Media expert warns journalists against acting like 'stenographers'
MANILA, Philippines – Journalists help spread disinformation when they act more like "stenographers" instead of truth seekers, a Southeast Asian expert said, as he stressed there's a "strong case" for media to "get off our neutral fence."
"Unfortunately, too many journalists perceive their role to be a little more than a stenographer, frankly – tracking, reporting what newsmakers say and do. Which results in the media then amplifying the newsmakers' misinformation uncritically," media studies professor Cherian George said at the Democracy and Disinformation Forum on Monday, February 12.
George said other journalists "accept they have a truth-seeking function," but "they too are caught in a bind" because of their newsrooms' lack of resources "to conduct conclusive investigations."
George is the director of the Center for Media and Communication Research at the Hong Kong Baptist University, where he also teaches media studies.
The forum where George spoke was a two-day event at the Ateneo Professional Schools at Rockwell Center, Makati City. The event brought together scholars and news groups, including Rappler, the Philippine Daily Inquirer, ANC, Vera Files, and the Center for Media Freedom and Responsibility.
The Democracy and Disinformation Forum comes as the Duterte administration is accused of spreading fake news and fueling online hate. (READ: State-sponsored hate: The rise of pro-Duterte bloggers)
At the two-day forum, George was part of the conference panel titled, "The President as Source of Disinformation."
Inadvertent peddlers of fake news
Veteran journalist Ellen Tordesillas, president of the board of the independent news website Vera Files, spoke in the panel alongside George.
Tordesillas said a "serious challenge" in covering President Rodrigo Duterte "is making sure that we do not allow ourselves to be used to peddle fake information."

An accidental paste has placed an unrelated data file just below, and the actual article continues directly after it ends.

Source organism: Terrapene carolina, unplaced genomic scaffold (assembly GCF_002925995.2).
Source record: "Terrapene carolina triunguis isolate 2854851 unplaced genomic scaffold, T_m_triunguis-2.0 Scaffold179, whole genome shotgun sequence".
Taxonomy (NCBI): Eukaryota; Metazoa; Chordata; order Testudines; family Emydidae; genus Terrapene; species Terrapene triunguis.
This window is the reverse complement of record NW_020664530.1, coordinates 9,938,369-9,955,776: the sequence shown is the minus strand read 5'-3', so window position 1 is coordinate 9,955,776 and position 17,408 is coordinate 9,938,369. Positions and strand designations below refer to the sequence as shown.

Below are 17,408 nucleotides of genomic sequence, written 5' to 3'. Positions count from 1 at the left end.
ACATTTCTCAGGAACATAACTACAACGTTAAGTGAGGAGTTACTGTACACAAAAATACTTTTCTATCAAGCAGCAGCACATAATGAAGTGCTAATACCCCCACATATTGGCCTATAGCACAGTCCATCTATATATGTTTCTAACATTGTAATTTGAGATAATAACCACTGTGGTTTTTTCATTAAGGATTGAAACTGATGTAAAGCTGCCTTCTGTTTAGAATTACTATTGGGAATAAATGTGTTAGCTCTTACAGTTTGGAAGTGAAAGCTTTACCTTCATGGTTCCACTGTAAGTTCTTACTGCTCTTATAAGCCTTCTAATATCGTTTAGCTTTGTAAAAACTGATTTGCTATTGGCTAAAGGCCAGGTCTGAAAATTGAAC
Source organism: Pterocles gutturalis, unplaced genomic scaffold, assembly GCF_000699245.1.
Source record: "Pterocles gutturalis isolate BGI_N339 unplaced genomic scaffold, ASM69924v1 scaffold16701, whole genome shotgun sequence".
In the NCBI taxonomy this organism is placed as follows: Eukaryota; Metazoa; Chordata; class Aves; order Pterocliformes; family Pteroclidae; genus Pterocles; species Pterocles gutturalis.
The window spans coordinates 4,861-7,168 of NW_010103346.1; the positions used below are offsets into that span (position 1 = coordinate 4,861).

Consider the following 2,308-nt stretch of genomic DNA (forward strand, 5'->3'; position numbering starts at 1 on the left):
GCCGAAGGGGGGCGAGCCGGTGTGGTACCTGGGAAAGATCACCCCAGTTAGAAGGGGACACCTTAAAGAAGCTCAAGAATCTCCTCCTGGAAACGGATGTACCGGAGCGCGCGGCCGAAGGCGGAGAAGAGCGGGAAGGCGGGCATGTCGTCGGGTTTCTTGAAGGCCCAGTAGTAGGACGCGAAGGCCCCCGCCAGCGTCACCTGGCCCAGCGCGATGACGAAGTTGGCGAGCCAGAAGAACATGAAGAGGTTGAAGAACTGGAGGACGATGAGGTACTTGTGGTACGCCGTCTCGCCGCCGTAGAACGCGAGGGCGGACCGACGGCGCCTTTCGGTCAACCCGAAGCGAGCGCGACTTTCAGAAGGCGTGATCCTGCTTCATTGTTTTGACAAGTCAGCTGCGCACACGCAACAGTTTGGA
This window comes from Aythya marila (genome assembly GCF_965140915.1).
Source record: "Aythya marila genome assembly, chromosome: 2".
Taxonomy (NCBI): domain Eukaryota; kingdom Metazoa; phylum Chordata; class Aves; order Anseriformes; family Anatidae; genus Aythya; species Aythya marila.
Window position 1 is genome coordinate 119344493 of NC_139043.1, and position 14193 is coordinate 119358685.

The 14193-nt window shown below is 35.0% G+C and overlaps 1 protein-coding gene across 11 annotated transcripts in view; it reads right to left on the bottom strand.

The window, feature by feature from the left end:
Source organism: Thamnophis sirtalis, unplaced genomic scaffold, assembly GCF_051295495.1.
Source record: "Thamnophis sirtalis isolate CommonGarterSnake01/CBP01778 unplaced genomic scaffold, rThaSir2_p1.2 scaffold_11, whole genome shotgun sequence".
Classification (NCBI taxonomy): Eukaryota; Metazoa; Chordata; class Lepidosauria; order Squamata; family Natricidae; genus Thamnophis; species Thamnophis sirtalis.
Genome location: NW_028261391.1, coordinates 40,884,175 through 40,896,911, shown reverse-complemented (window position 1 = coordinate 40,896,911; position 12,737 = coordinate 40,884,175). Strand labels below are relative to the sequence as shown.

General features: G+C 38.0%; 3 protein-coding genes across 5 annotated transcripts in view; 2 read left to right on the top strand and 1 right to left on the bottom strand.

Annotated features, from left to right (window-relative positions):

"If we are going by the Goebbels theory that a lie becomes truth if repeated often enough, a journalist, by repeatedly reporting, accurately quoting Duterte's false claims, inadvertently becomes a peddler of fake news," Tordesillas said.
The veteran journalist earlier told a Senate panel that Duterte is "the number one source of fake news."
Tordesillas, however, said that in the case of reporters covering Duterte, fact checking "cannot be done by the Malacañang reporter" all by himself or herself. This is because of the fast-paced nature of covering the President.
"I think we should have more support from the desk," she said, referring to editors who check and beef up reporters' stories.
To address disinformation, George also raised the possibility of journalists taking sides "in favor of human rights."
"When you are faced with popularly elected officials who systematically and cynically subvert reason to grow their power, there's a strong case, I think, for public interest media to say, 'Well, no, a line has been crossed. We have to get off our neutral fence and take sides – take sides for truth, take sides in favor of human rights, against demagoguery,'" George said.
"But then this carries the risk of losing the media's mantle of neutrality, losing its moral standing as an honest power broker, because, let's not forget, these demagogues are popular," he added.
'Do a Pia Ranada'
In any case, journalism professor Maria Diosa Labiste stressed the need for journalists "to be critical in our coverage."
Labiste, a community journalist for 20 years, teaches journalism at the University of the Philippines.
She said misogynist or virulent statements that fuel impunity "should not be regarded by journalists as just one of those ideas that have to be included in the news story for the sake of balance."
"I think they should be qualified as statements that are hateful or dangerous or beyond what is acceptable in a democratic society," she said.
"Because I think it's still within the bounds of journalism's commitment to truth-telling and civic duty that we have to be critical in our coverage in relation to fake statements of Duterte and other public officials," Labiste added.
Ron Jabal, a public relations practitioner, added that journalists should view Duterte "not just as a disseminator of information" but as a newsmaker "providing you drama."
"People are reacting to the drama, to the numbers, to the lies. That's why the campaign that needs to be done is not just informational but also behavioral in nature," Jabal said.
He said journalists, for example, can "show a face" in their stories instead of "writing a very strict narrative."
"Journalism can also engage in drama," Jabal said.
He also emphasized the importance of calling out Duterte whenever he spreads disinformation. He cited the example of Rappler reporter Pia Ranada, who is known for her unflinching way of grilling Duterte even as he spews out a mouthful against Rappler.
"Continue calling him out," Jabal said. "Always do a Pia Ranada." – Rappler.com
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